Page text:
A summary is a metric type in Prometheus that can be used to monitor latencies (or other distributions like request sizes). For example, when you monitor a REST endpoint you can use a summary and configure it to provide the 95th percentile of the latency. If that percentile is 120ms that means that 95% of the calls were faster than 120ms, and 5% were slower.
Summary metrics are implemented in the Prometheus client libraries, like client_golang or client_java. You call the library in your REST application, and the library will calculate the percentiles for you.
Understanding the underlying algorithm used in these libraries is hard. You will see code comments referring to a research paper named “Effective computation of biased quantiles over data streams” by Graham Cormode, Flip Korn, S. Muthukrishnan, and Divesh Srivastava, often referred to as CKMS by the initials of the authors’ last names. If you are like me, you will find that paper hard to read.
This blog post is an attempt to summarize the CKMS algorithm in simple terms.
Do I really need to know this?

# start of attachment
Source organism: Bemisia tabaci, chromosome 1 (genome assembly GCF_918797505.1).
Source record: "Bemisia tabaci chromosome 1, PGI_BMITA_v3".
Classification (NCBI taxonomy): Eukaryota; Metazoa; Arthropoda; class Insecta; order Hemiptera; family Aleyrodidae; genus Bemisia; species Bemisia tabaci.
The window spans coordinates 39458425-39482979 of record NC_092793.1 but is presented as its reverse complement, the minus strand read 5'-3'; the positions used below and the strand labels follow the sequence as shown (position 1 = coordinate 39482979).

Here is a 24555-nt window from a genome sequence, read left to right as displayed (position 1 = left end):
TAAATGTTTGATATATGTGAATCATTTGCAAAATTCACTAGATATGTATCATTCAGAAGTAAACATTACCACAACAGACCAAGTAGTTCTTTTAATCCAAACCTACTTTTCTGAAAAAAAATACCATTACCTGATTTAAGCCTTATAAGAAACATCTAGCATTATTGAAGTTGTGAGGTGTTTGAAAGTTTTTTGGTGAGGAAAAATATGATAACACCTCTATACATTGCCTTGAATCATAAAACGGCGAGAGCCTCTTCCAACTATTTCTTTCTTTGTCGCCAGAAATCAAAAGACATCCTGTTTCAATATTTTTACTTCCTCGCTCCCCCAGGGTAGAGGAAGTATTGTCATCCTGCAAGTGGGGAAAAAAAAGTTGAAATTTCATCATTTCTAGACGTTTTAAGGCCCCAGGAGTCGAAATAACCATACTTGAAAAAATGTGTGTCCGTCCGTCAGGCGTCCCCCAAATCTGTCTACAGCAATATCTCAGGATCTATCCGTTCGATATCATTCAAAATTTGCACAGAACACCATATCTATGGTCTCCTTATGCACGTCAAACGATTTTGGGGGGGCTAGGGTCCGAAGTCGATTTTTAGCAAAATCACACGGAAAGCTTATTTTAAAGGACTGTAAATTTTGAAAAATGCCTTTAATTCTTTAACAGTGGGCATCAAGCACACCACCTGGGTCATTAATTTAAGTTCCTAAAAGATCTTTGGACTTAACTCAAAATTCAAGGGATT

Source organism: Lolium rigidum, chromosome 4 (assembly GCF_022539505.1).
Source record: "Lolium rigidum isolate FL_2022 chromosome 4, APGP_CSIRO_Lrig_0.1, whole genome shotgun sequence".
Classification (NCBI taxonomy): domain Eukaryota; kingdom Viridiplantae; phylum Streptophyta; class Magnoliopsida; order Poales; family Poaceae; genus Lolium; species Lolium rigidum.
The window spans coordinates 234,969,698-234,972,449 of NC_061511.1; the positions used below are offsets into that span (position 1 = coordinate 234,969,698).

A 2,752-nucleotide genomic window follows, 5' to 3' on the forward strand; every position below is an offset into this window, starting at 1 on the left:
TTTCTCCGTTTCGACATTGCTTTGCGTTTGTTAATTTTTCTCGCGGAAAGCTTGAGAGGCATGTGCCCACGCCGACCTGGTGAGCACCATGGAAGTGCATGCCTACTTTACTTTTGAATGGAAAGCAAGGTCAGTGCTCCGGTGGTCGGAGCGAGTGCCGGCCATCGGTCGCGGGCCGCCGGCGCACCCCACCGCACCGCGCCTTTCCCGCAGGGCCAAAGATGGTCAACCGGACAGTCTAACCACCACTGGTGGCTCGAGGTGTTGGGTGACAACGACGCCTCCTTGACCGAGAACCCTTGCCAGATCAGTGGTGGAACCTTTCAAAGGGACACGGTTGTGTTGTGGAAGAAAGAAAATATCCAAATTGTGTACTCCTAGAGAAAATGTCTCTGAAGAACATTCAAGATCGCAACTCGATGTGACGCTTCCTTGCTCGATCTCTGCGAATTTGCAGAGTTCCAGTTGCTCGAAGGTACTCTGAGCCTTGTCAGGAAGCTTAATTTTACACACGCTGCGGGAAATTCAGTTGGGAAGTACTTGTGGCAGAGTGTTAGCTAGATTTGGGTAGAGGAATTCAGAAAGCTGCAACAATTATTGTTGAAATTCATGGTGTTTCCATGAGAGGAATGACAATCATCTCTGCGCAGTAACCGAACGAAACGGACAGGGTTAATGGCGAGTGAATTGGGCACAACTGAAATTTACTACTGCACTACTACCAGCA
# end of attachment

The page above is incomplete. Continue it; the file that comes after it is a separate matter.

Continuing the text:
No. You can use summary metrics without knowing how they work internally. There are other things that you should know when measuring latencies, like when to use summaries and when to use histograms, but the algorithm used for calculating percentiles is none of them.
However, it is pretty interesting to have a look under the hood, and understanding how the CKMS algorithm works will help you avoid some common pitfalls when monitoring latencies or other distributions.
The terms percentile and quantile mean basically the same thing:
- A percentile is represented as a percentage between 0 and 100. For example, “the 95th percentile of a latency distribution is 120ms” means that 95% of observations in that distribution are faster than 120ms and 5% are slower than 120ms.